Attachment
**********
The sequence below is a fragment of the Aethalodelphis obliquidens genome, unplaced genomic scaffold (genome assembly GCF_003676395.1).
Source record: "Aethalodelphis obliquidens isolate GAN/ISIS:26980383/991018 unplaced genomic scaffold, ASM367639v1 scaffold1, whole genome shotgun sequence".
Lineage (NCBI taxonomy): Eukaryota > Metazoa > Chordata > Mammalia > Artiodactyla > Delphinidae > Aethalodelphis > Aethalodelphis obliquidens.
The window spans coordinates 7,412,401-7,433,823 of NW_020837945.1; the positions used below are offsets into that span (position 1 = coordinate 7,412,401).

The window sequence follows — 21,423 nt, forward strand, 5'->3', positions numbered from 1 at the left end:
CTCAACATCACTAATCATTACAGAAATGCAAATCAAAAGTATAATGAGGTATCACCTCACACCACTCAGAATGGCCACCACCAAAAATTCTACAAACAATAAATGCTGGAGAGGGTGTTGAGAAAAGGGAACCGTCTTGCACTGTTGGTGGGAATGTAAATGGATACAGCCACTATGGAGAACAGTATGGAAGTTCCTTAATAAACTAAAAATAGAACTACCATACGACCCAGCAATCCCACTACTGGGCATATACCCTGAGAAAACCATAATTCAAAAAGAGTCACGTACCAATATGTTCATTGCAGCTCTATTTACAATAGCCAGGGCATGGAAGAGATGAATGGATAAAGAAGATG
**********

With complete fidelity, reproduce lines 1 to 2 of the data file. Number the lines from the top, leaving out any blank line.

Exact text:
The sequence below is a fragment of the Aethalodelphis obliquidens genome, unplaced genomic scaffold (genome assembly GCF_003676395.1).
Source record: "Aethalodelphis obliquidens isolate GAN/ISIS:26980383/991018 unplaced genomic scaffold, ASM367639v1 scaffold1, whole genome shotgun sequence".